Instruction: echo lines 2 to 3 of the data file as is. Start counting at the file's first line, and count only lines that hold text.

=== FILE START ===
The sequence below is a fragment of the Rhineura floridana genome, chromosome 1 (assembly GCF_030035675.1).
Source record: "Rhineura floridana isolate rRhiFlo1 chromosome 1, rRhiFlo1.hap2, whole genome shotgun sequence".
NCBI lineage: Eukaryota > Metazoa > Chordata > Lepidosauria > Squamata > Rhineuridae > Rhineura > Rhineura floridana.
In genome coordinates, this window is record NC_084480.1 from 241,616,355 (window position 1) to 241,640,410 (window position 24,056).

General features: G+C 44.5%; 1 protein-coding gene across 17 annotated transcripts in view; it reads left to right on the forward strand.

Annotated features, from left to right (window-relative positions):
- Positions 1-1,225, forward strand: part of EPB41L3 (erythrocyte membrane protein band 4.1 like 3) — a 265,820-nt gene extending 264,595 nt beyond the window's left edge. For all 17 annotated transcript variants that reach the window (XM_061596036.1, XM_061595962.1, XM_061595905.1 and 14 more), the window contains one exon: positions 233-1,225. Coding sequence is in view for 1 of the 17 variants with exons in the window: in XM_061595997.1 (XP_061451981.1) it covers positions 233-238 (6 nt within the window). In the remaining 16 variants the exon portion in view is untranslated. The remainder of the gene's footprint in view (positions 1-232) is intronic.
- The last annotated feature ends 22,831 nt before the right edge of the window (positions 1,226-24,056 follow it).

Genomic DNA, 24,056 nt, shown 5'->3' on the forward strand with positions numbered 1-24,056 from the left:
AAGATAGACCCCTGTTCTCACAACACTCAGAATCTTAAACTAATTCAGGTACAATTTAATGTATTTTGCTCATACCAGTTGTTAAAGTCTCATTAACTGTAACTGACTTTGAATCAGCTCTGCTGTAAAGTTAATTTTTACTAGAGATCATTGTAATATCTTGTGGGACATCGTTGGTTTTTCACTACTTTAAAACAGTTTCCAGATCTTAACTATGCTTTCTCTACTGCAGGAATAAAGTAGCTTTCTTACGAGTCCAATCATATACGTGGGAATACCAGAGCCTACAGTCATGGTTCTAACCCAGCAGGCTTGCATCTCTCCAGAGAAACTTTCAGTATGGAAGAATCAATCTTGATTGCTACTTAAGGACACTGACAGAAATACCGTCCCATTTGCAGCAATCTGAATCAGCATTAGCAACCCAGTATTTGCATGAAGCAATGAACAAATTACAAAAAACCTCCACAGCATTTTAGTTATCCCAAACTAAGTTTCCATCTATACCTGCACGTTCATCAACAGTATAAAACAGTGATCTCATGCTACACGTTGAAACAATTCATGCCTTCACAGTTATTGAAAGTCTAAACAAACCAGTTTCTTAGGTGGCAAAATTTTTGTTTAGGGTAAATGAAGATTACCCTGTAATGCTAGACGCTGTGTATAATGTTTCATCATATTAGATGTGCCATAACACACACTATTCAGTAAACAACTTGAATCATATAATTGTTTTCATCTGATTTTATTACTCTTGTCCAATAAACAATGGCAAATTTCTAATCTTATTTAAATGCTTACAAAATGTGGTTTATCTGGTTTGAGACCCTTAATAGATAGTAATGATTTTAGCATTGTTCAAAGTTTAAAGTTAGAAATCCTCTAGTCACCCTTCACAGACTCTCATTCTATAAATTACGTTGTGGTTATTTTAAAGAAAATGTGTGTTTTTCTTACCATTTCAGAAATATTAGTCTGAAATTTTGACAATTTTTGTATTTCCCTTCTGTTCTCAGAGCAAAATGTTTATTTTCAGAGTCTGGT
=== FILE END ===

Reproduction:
Source record: "Rhineura floridana isolate rRhiFlo1 chromosome 1, rRhiFlo1.hap2, whole genome shotgun sequence".
NCBI lineage: Eukaryota > Metazoa > Chordata > Lepidosauria > Squamata > Rhineuridae > Rhineura > Rhineura floridana.